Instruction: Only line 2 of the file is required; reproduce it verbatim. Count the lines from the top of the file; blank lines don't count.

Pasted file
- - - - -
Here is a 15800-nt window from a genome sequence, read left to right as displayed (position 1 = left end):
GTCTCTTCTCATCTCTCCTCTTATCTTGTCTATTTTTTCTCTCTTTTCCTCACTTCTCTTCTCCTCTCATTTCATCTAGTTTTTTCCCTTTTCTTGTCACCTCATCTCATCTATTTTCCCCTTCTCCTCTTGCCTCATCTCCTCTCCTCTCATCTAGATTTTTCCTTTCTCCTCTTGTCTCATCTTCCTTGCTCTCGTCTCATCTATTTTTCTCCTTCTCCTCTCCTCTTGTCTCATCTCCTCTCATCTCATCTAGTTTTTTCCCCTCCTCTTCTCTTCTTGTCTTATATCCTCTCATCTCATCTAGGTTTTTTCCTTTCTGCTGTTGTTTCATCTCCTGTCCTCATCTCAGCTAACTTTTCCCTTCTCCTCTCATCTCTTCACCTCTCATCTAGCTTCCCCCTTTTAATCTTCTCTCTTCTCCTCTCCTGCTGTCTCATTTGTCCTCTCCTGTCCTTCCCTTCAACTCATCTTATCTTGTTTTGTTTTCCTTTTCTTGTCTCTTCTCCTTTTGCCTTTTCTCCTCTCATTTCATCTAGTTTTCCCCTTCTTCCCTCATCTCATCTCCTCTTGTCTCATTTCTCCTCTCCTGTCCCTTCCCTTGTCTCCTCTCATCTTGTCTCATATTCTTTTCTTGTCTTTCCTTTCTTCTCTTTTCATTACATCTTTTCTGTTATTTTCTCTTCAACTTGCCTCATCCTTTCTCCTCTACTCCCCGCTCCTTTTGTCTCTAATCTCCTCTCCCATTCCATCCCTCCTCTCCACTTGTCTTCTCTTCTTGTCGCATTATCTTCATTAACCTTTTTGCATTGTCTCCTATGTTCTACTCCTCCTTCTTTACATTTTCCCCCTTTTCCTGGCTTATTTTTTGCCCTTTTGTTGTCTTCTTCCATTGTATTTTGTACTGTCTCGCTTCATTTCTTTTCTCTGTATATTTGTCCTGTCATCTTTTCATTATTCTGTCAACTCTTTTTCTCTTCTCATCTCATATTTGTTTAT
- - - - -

GTCTCTTCTCATCTCTCCTCTTATCTTGTCTATTTTTTCTCTCTTTTCCTCACTTCTCTTCTCCTCTCATTTCATCTAGTTTTTTCCCTTTTCTTGTCACCTCATCTCATCTATTTTCCCCTTCTCCTCTTGCCTCATCTCCTCTCCTCTCATCTAGATTTTTCCTTTCTCCTCTTGTCTCATCTTCCTTGCTCTCGTCTCATCTATTTTTCTCCTTCTCCTCTCCTCTTGTCTCATCTCCTCTCATCTCATCTAGTTTTTTCCCCTCCTCTTCTCTTCTTGTCTTATATCCTCTCATCTCATCTAGGTTTTTTCCTTTCTGCTGTTGTTTCATCTCCTGTCCTCATCTCAGCTAACTTTTCCCTTCTCCTCTCATCTCTTCACCTCTCATCTAGCTTCCCCCTTTTAATCTTCTCTCTTCTCCTCTCCTGCTGTCTCATTTGTCCTCTCCTGTCCTTCCCTTCAACTCATCTTATCTTGTTTTGTTTTCCTTTTCTTGTCTCTTCTCCTTTTGCCTTTTCTCCTCTCATTTCATCTAGTTTTCCCCTTCTTCCCTCATCTCATCTCCTCTTGTCTCATTTCTCCTCTCCTGTCCCTTCCCTTGTCTCCTCTCATCTTGTCTCATATTCTTTTCTTGTCTTTCCTTTCTTCTCTTTTCATTACATCTTTTCTGTTATTTTCTCTTCAACTTGCCTCATCCTTTCTCCTCTACTCCCCGCTCCTTTTGTCTCTAATCTCCTCTCCCATTCCATCCCTCCTCTCCACTTGTCTTCTCTTCTTGTCGCATTATCTTCATTAACCTTTTTGCATTGTCTCCTATGTTCTACTCCTCCTTCTTTACATTTTCCCCCTTTTCCTGGCTTATTTTTTGCCCTTTTGTTGTCTTCTTCCATTGTATTTTGTACTGTCTCGCTTCATTTCTTTTCTCTGTATATTTGTCCTGTCATCTTTTCATTATTCTGTCAACTCTTTTTCTCTTCTCATCTCATATTTGTTTAT